See Pa. Prison Soc'y v. Cortes, 508 F.3d 156, 167 (3d Cir. 2007) (plaintiff failed to establish injury-in-fact where he did not establish a sufficient likelihood he would be personally injured by the amendments).
To establish traceability "[t]he plaintiff must establish that the defendant's challenged actions, and not the actions of some third party, caused the plaintiff's injury." Toll Bros., Inc., 555 F.3d at 142 (citing Lujan, 504 U.S. at 560). Unlike the injury-in-fact prong, which "focuses on whether the plaintiff suffered harm, . . . the traceability prong focuses on who inflicted that harm." Id. (emphasis deleted). An indirect causal relationship will suffice if "there is 'a fairly traceable connection between the alleged injury in fact and the alleged conduct of the defendant.'" Id. (quoting Vt. Agency of Natural Res. v. United States ex rel. Stevens, 529 U.S. 765, 771 (2000)).
Even if plaintiffs had alleged a sufficient injury-in-fact, they have failed to show the injury can be traced to an action of the defendants. Neither the judicial nor executive defendants can initiate a suit challenging a candidate's nomination paper. See 25 Pa. Cons. Stat. Ann. §2937. Only private individuals may challenge a non-major party candidate's nomination paper. If the paper is dismissed, a state court could require the candidate to pay costs "as [the court] shall deem just." 25 Pa. Cons. Stat. Ann. § 2937; Nader, 905 A.2d at 458. Plaintiffs have not alleged the defendants have the power to challenge a nomination paper and have not alleged sufficient facts to establish defendants have threatened, or could threaten, plaintiffs with an assessment of costs absent a challenge to a nomination paper. See Amended Complaint.
Moreover, neither the judicial nor executive defendants have the power to change the law. The Justices and Judges adjudicate claims brought by private parties who challenge the nomination paper under the statute, and Mr. Johns and Mr. Krimmel merely process the court's orders. The Executive Defendants simply administer the process created by statute.
Redressability "is 'closely related' to traceability, and the two prongs often overlap." Toll Bros., Inc., 555 F.3d at 142 (quoting Pub. Interest Research Group of N.J., Inc. v. Powell Duffryn Terminal, Inc., 913 F.2d 64, 73 (3d Cir. 1990)). "[T]raceability looks backward (did the defendants cause the harm?), redressability looks forward (will a favorable decision alleviate the harm?)." Id. The redressability prong "requires a showing that 'the injury will be redressed by a favorable decision.'" Id. (quoting Friends of the Earth, Inc. v. Laidlaw Envtl. Servs. (TOC), Inc., 528 U.S. 167, 181 (2000)). Redressability does not "demand . . . mathematical certainty. It is sufficient for the plaintiff to establish a 'substantial likelihood that the requested relief will remedy the alleged injury in fact.'" Id. (quoting Vt. Agency of Natural Res., 529 U.S. at, 771).
A decision would not redress any harm and would not result in "specific relief" to anyone. Plaintiffs maintain an order from this court would prevent the courts from continuing to unconstitutionally assess costs. As the case is presented, however, any opinion issued would be an advisory opinion, which would not redress any harm. See N.J. Peace Action v. Obama, 2009 WL 1416041, at *5 (opinion would be "an advisory opinion not sufficient to redress any of Plaintiffs' claimed injuries).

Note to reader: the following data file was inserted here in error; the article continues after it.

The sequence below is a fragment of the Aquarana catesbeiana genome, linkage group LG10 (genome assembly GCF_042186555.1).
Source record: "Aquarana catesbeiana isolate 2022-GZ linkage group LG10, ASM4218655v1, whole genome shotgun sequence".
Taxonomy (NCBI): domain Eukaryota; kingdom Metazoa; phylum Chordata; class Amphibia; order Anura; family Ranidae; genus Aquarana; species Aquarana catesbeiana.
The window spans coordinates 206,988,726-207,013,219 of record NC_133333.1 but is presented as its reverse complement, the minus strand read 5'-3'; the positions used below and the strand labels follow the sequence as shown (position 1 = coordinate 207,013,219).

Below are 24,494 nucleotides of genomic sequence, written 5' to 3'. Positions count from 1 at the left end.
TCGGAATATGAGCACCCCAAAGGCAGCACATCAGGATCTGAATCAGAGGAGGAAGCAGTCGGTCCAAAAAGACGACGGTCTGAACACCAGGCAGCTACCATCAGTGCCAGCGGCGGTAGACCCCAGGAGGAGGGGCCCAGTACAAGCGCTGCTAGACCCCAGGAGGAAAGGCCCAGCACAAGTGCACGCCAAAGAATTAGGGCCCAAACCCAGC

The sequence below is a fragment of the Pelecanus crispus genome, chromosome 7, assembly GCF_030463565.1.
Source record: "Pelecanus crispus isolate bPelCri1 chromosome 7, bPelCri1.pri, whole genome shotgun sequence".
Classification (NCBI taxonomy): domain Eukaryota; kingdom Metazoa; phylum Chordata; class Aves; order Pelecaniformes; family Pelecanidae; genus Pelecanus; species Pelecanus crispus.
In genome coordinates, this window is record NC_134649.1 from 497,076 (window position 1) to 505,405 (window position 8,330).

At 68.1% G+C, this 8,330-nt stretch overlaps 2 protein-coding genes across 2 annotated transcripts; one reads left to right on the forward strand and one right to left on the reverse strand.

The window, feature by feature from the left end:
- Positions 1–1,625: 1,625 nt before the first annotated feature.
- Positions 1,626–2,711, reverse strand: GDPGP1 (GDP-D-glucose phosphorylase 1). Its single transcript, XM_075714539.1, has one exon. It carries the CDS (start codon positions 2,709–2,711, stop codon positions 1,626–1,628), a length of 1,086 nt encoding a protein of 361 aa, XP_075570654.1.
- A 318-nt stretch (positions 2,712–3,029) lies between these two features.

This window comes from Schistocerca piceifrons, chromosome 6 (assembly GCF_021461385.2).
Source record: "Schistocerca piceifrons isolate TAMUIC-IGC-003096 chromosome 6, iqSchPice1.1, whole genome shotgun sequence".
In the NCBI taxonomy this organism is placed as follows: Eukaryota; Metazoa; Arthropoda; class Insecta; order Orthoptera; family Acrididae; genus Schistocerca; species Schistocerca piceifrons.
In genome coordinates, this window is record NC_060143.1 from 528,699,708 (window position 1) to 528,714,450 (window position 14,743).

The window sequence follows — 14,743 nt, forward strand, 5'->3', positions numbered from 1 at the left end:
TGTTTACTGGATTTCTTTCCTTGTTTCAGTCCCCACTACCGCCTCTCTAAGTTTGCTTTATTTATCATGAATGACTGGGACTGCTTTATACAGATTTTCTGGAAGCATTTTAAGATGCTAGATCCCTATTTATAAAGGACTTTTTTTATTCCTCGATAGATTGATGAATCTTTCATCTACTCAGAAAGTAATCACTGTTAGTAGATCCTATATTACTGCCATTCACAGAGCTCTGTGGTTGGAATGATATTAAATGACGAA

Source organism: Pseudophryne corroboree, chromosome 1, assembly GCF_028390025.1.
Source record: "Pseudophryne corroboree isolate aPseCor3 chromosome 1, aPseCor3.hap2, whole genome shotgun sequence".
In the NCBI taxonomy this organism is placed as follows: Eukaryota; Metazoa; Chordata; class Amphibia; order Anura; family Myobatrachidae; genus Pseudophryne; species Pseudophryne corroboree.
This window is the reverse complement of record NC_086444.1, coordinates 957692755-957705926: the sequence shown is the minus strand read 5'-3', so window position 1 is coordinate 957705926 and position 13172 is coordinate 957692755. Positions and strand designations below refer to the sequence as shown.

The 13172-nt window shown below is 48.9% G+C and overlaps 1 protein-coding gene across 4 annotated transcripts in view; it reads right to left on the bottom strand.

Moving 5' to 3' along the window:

Courts are "without power to give advisory opinions." Rhone-Poulenc-Surfactants and Specialties, L.P. v. C.I.R., 249 F.3d 175, 182 (3d Cir. 2001) (quoting Alabama State Fed'n of Labor v. McAdory, 325 U.S. 450, 461 (1945)). It is the court's "considered practice not to decide abstract, hypothetical or contingent questions." Id. (quoting Alabama State Fed'n of Labor, 325 U.S. at 461. Any opinion addressing plaintiffs claims would be advisory. It would be based on a hypothetical set of facts, without sufficient information to support findings. See PSA, LLC v. Gonzales, 271 Fed. Appx. 218, 220 (3d Cir. 2008) (actions cannot result in an "opinion advising what the law would be on a hypothetical set of facts" (quoting Step-Saver Data Sys., Inc., 912 F.2d at 649). The court would have to assume a nomination paper would be challenged, the nomination paper would be held invalid, the challenger would seek costs, and the costs would be assessed.
Therefore, plaintiffs lack standing to request injunctive relief.
B. Standing to Seek Declaratory Relief
"A plaintiff seeking a declaratory judgment must possess constitutional standing but need not have suffered 'the full harm expected.'" Khodara Envtl., Inc., 376 F.3d at 193 (quoting The St. Thomas-St. John Hotel & Tourism Ass'n v. Virgin Islands, 218 F.3d 232, 240 (3d Cir. 2000)). A plaintiff seeking a declaratory judgment "has Article III standing if 'there is substantial controversy, between parties having adverse legal interests, of sufficient immediacy and reality to warrant the issuance of a declaratory judgment.'" Id. (quoting The St. Thomas-St. John Hotel & Tourism Ass'n, 218 F.3d at 240).
Plaintiffs fail to establish the parties have adverse interests or a substantial controversy of sufficient immediacy and reality to warrant declaratory relief. Neither the judicial nor executive defendants can initiate a suit challenging a non-major party petition, see 25 Pa. Cons. Stat. Ann. §2937, and neither can change the law. In addition, plaintiffs fail to establish a sufficient danger costs will be unconstitutionally assessed against a non-major party candidate. See supra Part III.A.